Philadelphia Stories Collection: Recao (Culantro) *POSTER*
This packet illustration is part of the Philadelphia Museum of Art's Community Spotlight initiative.
Recao (Culantro) poster on glossy paper.
Size: 11" x 17"
Printed in Philadelphia by Fireball Printing.
Your poster will be shipped separately in a mailing tube ($3.00 will be added to your shipping fee). For international orders, please contact us about shipping costs.
Seeds and frame not included.
Celso González's art is reflective and introspective and it honors his Loiceño and Rio Grande roots, where some of the magic that abounds in his compositions germinates. For this project Celso portrayed Iris Brown of Villa Africána Colobó in Norris Square, Philadelphia with her mother, Wencesla Hernández, and her grandmother, Monserrate Rivera, holding a pot of arroz con gandules.
About the Seed:
This saw-toothed, low-growing, pungent, green herb is native to Mexico, the Caribbean, Central, and South America. We first learned about it from Puerto Rican and Dominican friends who call it Recao and for whom it is an essential part of their family Sofrito recipes. In Trinidad, it is known as Chado Beni, and it is also used extensively in Southeast Asia. For many years, because of the difficulty germinating this plant, we have bought seedlings from Vietnamese grocery stores where it is called Ngò Gai. In English, it is called Culantro (which sounds like the milder and similarly flavored Cilantro, but is different as you can see here). We have been experimenting for several years with seed production of this plant, which would really prefer to be growing in a more tropical climate. The last couple years we've grown it successfully in the shade of our Moringa trees and Upland Rice polycultures.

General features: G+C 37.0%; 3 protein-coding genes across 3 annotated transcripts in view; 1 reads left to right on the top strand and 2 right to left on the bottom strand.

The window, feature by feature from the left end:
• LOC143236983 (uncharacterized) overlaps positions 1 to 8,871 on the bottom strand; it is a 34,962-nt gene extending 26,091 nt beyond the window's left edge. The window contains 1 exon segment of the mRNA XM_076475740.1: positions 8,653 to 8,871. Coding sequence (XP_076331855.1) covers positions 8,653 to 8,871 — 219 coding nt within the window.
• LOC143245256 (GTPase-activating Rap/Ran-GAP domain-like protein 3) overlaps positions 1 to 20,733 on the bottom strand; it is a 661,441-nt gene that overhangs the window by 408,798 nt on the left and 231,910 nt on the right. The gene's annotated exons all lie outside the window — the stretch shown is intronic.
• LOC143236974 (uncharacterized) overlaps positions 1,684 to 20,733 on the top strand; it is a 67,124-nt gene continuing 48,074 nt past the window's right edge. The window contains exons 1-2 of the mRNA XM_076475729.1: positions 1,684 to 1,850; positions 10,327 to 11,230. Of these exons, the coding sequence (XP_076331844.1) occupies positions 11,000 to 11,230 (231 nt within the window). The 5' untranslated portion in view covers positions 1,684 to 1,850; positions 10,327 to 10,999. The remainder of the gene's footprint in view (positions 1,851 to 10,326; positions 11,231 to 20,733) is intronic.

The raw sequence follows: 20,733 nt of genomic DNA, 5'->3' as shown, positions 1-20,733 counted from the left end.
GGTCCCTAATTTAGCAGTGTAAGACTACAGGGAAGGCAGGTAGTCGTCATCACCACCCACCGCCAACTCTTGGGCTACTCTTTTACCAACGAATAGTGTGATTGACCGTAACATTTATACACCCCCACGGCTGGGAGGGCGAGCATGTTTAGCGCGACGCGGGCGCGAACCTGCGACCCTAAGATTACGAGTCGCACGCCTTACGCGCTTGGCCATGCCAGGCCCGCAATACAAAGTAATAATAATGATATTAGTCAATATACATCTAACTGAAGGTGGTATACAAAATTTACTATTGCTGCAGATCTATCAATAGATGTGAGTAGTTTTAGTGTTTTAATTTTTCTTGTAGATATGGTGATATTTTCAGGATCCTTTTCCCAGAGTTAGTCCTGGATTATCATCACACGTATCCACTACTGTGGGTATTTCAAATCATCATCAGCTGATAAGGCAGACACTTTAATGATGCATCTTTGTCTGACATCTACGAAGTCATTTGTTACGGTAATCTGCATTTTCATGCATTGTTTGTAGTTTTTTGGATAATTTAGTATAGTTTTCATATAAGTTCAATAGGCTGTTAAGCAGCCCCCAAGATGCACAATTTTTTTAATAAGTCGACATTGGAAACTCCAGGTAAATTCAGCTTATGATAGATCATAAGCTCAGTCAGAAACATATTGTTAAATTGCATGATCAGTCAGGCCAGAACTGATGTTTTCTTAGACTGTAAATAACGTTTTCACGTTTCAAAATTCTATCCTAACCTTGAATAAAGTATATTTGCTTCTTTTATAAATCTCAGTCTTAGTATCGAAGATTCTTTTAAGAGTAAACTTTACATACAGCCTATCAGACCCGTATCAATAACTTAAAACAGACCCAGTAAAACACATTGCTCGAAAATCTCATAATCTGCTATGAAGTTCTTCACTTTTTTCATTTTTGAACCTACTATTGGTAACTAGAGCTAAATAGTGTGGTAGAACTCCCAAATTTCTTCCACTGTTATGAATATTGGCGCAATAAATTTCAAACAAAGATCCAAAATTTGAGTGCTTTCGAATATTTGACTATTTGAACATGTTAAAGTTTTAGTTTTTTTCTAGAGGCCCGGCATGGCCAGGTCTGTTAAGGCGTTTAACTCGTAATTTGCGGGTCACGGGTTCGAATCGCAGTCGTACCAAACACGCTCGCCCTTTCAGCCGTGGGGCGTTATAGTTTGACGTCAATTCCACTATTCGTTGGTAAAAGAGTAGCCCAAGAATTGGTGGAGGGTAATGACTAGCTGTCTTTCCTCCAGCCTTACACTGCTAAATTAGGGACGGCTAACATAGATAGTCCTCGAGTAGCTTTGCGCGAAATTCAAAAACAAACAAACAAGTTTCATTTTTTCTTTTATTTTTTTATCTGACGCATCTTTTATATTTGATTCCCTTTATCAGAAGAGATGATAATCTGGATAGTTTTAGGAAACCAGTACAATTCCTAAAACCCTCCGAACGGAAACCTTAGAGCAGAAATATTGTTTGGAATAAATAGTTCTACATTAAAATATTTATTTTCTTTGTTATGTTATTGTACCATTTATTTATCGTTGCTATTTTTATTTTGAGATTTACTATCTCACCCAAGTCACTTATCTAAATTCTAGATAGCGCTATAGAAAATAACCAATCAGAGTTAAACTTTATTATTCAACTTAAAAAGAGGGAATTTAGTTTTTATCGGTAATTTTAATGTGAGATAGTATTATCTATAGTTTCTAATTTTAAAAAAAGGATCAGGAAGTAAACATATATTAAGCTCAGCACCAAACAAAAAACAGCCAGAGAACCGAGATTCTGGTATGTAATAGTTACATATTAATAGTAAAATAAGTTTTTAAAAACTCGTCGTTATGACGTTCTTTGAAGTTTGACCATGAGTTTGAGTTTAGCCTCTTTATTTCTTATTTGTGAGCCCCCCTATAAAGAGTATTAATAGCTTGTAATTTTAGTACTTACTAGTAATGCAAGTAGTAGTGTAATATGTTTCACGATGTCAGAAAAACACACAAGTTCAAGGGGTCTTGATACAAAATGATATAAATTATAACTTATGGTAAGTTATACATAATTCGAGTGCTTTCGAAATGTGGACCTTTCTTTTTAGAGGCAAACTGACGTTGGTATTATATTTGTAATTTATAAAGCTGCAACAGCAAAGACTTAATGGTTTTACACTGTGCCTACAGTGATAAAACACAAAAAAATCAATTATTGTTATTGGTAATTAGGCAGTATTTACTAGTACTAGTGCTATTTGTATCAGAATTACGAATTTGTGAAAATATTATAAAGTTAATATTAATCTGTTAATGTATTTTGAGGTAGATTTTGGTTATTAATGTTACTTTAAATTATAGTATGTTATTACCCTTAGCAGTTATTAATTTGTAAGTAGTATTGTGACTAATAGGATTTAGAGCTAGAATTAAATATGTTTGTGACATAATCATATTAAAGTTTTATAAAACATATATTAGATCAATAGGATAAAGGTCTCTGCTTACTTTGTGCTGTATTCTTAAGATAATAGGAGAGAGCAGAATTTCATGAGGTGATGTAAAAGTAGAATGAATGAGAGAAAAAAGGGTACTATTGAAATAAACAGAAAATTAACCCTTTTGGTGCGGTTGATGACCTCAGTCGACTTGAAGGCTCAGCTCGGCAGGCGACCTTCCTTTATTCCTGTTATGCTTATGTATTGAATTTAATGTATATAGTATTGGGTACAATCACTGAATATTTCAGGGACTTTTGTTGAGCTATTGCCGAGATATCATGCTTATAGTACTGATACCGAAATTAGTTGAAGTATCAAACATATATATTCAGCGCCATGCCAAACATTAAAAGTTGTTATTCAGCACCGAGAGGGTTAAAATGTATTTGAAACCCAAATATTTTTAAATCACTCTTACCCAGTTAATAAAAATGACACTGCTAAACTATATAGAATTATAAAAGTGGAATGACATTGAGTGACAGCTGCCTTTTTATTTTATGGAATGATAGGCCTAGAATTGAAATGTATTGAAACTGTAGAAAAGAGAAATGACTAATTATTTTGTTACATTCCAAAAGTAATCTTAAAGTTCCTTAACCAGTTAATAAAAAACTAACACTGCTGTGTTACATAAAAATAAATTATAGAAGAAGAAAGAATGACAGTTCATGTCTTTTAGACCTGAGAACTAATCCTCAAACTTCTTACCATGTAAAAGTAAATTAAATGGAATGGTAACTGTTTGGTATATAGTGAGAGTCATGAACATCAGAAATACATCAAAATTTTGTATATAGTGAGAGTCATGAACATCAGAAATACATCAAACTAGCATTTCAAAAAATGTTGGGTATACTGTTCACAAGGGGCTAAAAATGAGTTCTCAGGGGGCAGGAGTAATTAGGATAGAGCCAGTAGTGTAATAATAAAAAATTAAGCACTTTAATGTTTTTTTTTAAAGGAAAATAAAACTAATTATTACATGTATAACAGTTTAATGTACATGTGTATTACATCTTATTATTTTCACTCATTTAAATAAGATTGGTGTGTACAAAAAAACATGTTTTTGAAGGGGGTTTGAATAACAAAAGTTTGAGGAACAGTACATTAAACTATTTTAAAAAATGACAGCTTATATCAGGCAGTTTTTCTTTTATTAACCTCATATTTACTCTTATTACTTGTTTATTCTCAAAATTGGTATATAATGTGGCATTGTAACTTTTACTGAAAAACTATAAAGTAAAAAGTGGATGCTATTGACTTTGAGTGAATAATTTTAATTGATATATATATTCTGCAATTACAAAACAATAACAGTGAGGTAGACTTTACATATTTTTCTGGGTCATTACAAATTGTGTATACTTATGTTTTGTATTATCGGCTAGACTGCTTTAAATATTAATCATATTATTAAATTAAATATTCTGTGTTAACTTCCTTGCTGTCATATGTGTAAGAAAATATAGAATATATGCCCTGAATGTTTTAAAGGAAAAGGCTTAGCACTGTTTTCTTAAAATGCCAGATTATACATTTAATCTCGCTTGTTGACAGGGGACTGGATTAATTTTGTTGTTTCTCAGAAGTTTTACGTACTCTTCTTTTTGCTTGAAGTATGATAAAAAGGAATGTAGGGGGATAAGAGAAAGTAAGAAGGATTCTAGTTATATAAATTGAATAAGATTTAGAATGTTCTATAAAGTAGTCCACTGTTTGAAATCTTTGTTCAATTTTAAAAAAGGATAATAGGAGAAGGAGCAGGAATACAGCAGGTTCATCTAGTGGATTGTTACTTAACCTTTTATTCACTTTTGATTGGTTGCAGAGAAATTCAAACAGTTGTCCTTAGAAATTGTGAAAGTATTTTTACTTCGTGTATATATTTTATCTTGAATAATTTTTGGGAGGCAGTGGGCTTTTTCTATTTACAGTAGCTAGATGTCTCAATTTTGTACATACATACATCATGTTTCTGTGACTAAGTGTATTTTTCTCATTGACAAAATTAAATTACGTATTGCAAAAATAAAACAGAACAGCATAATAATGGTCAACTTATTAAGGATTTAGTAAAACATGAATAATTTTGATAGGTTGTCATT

Our recao informant and former Truelove Seeds apprentice Grimaldi Baez, who is admittedly NOT a mixologist, tinctures the leaves and makes a gin and tonic with them as if they were bitters.
"El culantro es indispensable para los Boricuas!!" –Iris Brown
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